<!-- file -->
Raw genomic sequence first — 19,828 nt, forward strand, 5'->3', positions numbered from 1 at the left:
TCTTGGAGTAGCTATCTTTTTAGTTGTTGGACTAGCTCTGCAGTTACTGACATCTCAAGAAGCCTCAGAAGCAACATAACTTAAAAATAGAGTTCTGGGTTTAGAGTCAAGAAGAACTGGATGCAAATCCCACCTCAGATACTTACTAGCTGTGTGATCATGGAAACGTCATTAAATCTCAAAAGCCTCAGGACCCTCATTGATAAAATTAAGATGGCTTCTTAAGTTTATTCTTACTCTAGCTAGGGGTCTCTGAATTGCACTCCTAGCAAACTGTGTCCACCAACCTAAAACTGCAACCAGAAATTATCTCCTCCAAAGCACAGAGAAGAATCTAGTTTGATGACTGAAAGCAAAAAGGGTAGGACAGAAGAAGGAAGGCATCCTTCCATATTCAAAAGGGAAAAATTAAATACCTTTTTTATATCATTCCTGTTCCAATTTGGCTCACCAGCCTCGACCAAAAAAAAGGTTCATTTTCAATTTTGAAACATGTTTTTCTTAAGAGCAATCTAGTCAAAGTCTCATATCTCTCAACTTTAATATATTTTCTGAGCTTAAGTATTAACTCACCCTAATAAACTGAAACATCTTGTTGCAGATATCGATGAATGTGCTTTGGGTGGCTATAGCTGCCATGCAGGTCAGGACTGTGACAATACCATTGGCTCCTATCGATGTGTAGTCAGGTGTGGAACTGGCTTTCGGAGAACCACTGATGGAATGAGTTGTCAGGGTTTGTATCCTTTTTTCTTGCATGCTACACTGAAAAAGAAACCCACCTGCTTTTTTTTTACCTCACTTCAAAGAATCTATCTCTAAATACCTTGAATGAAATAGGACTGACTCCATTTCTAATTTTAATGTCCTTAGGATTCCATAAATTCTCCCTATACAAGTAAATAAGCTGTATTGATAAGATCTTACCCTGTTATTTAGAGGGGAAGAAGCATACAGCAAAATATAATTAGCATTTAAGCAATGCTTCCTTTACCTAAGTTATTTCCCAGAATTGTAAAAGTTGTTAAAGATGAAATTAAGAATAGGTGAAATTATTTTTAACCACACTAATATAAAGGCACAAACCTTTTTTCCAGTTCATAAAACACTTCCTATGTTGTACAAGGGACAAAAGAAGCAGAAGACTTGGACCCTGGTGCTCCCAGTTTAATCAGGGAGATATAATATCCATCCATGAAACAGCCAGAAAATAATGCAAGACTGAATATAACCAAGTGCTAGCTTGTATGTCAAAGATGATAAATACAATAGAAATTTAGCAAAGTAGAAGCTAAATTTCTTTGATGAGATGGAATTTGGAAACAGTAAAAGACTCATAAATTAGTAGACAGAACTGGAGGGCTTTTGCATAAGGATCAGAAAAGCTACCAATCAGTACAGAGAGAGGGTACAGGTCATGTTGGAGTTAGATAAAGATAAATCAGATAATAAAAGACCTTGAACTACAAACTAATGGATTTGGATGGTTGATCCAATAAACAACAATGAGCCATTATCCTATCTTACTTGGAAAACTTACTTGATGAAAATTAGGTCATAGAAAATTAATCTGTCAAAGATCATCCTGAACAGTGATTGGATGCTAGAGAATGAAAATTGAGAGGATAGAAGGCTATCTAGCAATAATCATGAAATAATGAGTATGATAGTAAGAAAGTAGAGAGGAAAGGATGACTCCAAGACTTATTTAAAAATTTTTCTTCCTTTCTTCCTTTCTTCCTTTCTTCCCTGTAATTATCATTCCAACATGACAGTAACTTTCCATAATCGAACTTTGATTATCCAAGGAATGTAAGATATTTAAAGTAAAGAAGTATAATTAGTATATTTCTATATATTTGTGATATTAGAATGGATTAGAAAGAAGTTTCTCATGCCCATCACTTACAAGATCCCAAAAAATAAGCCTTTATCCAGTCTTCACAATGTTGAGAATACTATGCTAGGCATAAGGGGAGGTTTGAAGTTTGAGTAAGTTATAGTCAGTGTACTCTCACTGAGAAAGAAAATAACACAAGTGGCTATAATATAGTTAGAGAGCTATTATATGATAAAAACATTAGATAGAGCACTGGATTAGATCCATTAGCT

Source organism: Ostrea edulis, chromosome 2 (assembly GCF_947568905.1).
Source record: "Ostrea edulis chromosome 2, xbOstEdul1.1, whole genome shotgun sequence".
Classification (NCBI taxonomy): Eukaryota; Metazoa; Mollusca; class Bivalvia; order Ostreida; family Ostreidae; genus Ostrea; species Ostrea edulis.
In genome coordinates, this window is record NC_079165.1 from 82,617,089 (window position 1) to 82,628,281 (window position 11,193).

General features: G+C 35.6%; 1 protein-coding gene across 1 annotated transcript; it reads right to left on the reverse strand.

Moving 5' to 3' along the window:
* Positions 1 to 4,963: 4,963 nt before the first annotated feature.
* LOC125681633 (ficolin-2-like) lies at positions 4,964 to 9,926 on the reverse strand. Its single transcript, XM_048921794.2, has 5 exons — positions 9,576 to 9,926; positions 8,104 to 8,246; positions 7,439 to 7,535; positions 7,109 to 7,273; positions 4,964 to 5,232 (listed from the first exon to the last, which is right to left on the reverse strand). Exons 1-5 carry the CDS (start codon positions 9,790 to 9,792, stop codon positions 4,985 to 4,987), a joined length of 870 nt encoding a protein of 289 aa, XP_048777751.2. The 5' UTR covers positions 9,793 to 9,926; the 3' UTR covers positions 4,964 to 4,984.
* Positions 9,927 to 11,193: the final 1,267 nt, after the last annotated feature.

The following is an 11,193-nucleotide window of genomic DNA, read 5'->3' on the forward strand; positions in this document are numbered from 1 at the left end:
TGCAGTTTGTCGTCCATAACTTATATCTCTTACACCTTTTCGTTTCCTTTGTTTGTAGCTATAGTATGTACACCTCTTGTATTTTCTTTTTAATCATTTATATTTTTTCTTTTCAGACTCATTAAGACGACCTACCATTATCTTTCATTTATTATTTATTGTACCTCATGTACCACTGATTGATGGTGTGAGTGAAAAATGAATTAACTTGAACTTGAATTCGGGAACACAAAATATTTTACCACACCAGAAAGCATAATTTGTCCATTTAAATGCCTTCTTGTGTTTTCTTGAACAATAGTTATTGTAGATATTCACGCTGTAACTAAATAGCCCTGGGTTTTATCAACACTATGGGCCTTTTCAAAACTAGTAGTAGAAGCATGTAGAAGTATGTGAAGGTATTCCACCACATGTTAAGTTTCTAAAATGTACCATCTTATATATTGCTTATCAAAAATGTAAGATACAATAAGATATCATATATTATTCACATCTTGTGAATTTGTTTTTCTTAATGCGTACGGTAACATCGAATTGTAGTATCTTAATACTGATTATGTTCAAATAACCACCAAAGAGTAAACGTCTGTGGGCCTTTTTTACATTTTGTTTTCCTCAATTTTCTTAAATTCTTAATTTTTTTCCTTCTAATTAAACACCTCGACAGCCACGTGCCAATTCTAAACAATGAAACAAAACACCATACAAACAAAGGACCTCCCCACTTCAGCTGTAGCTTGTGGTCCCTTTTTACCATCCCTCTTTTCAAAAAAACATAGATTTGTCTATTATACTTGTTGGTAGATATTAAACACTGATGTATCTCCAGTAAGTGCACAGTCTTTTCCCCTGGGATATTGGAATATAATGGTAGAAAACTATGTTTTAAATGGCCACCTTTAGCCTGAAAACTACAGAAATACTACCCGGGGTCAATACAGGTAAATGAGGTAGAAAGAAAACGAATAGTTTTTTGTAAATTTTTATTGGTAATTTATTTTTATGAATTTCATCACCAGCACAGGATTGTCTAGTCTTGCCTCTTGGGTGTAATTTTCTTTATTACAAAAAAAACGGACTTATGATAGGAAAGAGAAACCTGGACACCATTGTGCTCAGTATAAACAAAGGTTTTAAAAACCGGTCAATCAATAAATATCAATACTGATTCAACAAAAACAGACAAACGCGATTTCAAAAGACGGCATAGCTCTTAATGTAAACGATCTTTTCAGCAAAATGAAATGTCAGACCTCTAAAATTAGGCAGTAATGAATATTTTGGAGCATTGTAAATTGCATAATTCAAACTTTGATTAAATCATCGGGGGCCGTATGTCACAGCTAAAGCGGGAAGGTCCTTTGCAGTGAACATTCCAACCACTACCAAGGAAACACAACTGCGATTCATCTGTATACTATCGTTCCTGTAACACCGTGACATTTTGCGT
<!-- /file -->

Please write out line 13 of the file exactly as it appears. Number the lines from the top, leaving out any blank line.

TGCAGTTTGTCGTCCATAACTTATATCTCTTACACCTTTTCGTTTCCTTTGTTTGTAGCTATAGTATGTACACCTCTTGTATTTTCTTTTTAATCATTTATATTTTTTCTTTTCAGACTCATTAAGACGACCTACCATTATCTTTCATTTATTATTTATTGTACCTCATGTACCACTGATTGATGGTGTGAGTGAAAAATGAATTAACTTGAACTTGAATTCGGGAACACAAAATATTTTACCACACCAGAAAGCATAATTTGTCCATTTAAATGCCTTCTTGTGTTTTCTTGAACAATAGTTATTGTAGATATTCACGCTGTAACTAAATAGCCCTGGGTTTTATCAACACTATGGGCCTTTTCAAAACTAGTAGTAGAAGCATGTAGAAGTATGTGAAGGTATTCCACCACATGTTAAGTTTCTAAAATGTACCATCTTATATATTGCTTATCAAAAATGTAAGATACAATAAGATATCATATATTATTCACATCTTGTGAATTTGTTTTTCTTAATGCGTACGGTAACATCGAATTGTAGTATCTTAATACTGATTATGTTCAAATAACCACCAAAGAGTAAACGTCTGTGGGCCTTTTTTACATTTTGTTTTCCTCAATTTTCTTAAATTCTTAATTTTTTTCCTTCTAATTAAACACCTCGACAGCCACGTGCCAATTCTAAACAATGAAACAAAACACCATACAAACAAAGGACCTCCCCACTTCAGCTGTAGCTTGTGGTCCCTTTTTACCATCCCTCTTTTCAAAAAAACATAGATTTGTCTATTATACTTGTTGGTAGATATTAAACACTGATGTATCTCCAGTAAGTGCACAGTCTTTTCCCCTGGGATATTGGAATATAATGGTAGAAAACTATGTTTTAAATGGCCACCTTTAGCCTGAAAACTACAGAAATACTACCCGGGGTCAATACAGGTAAATGAGGTAGAAAGAAAACGAATAGTTTTTTGTAAATTTTTATTGGTAATTTATTTTTATGAATTTCATCACCAGCACAGGATTGTCTAGTCTTGCCTCTTGGGTGTAATTTTCTTTATTACAAAAAAAACGGACTTATGATAGGAAAGAGAAACCTGGACACCATTGTGCTCAGTATAAACAAAGGTTTTAAAAACCGGTCAATCAATAAATATCAATACTGATTCAACAAAAACAGACAAACGCGATTTCAAAAGACGGCATAGCTCTTAATGTAAACGATCTTTTCAGCAAAATGAAATGTCAGACCTCTAAAATTAGGCAGTAATGAATATTTTGGAGCATTGTAAATTGCATAATTCAAACTTTGATTAAATCATCGGGGGCCGTATGTCACAGCTAAAGCGGGAAGGTCCTTTGCAGTGAACATTCCAACCACTACCAAGGAAACACAACTGCGATTCATCTGTATACTATCGTTCCTGTAACACCGTGACATTTTGCGT